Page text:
Lest I be accused of being too strident about simple investing (which, for the record, is a totally sufficient approach on all its own; you don’t need anything more), I acknowledge that there are plenty of reasonable people out there who do “fancy.” It can be reasonable to make such investments. 

But I find that many of our clients are taken by surprise by the complication such investing introduces into their taxes. For example, if you do angel investing, you might not get your K-1 until the end of March. Or June. Or August. And you can’t prepare your tax return without the K-1.

So, before you invest in anything (but especially something fancier than boring ol’, broad-market, low cost index funds) or start a business of any sort:

Know the impact your investments will have on your tax return. Not on the amount of tax due, but on how and when you’ll be able to prepare your tax return.

Set Your Expectations of the IRS Low. For the Indefinite Future.

Expect delays for your 2021 tax returns. The IRS still has a backlog of millions of tax returns for tax year 2020. There doesn’t seem to be much (realistic) hope that that backlog will be taken care of this year, and now we have an entire new year of tax returns being added to it.

So, set your expectations accordingly: you could experience a delay—possibly a big, fat, frustrating delay—in the processing of your 2021 tax returns. As far as we can see, no amount of effort will speed up the processing of your tax return.

And so far, congressional testimony by IRS Commissioner Charles Rettig doesn’t provide much reassurance that things will change. The IRS continues to be severely underfunded and understaffed.

And unfortunately, having a good (even great!) CPA on your side doesn’t overcome this. There are certain obstacles to getting your taxes done correctly and on time that neither you, nor your financial planner, nor your CPA can overcome. Trust me, I know it’s frustrating. I often shake my fist angrily at the Tax Gods! But there is nothing to be done.

Hire a Good CPA. And Hire Them Many Months in Advance.

If you want to ignore everything else I say, please pay attention to this.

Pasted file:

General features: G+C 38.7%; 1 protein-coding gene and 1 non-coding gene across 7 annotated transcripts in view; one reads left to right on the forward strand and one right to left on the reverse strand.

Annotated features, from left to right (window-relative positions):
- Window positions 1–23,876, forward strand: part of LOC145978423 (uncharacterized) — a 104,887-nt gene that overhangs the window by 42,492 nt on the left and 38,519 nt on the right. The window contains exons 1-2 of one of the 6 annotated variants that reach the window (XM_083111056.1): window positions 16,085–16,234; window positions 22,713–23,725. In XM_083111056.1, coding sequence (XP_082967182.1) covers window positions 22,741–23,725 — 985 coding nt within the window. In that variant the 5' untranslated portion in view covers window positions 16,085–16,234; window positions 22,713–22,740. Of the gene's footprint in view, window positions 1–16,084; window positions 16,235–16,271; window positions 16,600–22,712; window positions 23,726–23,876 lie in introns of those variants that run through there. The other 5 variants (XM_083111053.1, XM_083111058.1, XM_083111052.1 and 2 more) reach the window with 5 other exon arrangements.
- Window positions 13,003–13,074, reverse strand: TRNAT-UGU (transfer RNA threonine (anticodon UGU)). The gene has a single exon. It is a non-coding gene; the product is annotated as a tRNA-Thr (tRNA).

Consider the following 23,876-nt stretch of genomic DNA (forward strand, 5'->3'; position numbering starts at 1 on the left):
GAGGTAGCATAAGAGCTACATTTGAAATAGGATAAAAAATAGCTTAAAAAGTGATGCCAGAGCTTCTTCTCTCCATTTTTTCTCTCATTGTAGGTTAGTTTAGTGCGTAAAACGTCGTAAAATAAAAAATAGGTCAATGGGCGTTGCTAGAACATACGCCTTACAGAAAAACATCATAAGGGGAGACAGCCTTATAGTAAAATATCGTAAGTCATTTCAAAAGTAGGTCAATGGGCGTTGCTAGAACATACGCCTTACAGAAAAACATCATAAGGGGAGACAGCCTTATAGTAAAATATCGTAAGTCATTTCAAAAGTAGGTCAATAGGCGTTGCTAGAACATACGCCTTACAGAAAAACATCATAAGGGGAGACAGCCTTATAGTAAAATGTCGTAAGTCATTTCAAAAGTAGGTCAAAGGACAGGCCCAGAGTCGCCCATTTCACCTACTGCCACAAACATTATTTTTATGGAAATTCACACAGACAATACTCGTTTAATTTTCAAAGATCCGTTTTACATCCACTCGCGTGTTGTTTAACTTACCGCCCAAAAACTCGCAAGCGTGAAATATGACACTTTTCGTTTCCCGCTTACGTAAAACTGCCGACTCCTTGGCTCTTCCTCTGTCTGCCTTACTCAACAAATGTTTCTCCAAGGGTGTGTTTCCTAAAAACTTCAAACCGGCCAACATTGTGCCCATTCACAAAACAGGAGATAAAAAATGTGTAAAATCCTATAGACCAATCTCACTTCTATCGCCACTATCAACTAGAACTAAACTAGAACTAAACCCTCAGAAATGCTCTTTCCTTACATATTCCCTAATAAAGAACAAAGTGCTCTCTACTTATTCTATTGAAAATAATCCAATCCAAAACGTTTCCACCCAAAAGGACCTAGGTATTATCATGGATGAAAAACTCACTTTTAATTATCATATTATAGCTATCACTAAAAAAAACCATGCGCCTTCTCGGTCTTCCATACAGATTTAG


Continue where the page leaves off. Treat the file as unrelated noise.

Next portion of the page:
The unfortunate reality is that the tax system has become so complicated that almost everyone needs a professional tax preparer, and even better, a tax planner. If you work in tech, this most likely includes you.

As you advance in your career and life, your personal circumstances change and probably get more complicated…compounding the problem and making professional tax guidance even more important.

We have had clients who didn’t engage a CPA, or didn’t engage one early enough, have extremely stressful tax seasons, scramble to come up with a lot of cash in a short period of time, or overpay their taxes. As the complexity of your taxes grow, the likelihood of stress and mistakes will grow.

One of our favorite tax firms stopped taking new clients at the end of November in 2020. At the end of October in 2021. I won’t be surprised if they stop taking new clients for the 2022 tax year at the end of September this year. Good CPA firms are managing their client load Very Carefully so that they have a chance of serving their existing clients well. Don’t wait until next year to hire a CPA.

[Note: I’m using “CPA” as shorthand for “tax professional,” which, you will admit, is way more letters. You can also find tax guidance with an EA (Enrolled Agent) or tax lawyer.]

Be prepared to pay. They deserve it. 

Tax preparation has long been viewed as a commodity. Why would you pay more than you could at H&R Block? 

At this point, we believe that having a good CPA on your team is a necessity, not a luxury. And by “good,” I mean both technically competent in the areas important to you (notably for this audience, equity compensation) and reasonably responsive.

Good CPAs are realizing they need to charge more and work with fewer clients. If you want good tax guidance in the future, be prepared to pay for it. And I encourage you to pay for it gladly

Here’s one CPA wag’s (video) explanation of why fees are going up. It’s funny. No really. 

Ultimately, we hope you come to think of a good CPA as an investment, not an expense.

Do you want to work with a financial planner who can help you get a better handle on your tax situation? Reach out and schedule a free consultation or send us an email.

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Disclaimer: This article is provided for educational, general information, and illustration purposes only. Nothing contained in the material constitutes tax advice, a recommendation for purchase or sale of any security, or investment advisory services. We encourage you to consult a financial planner, accountant, and/or legal counsel for advice specific to your situation. Reproduction of this material is prohibited without written permission from Flow Financial Planning, LLC, and all rights are reserved. Read the full Disclaimer.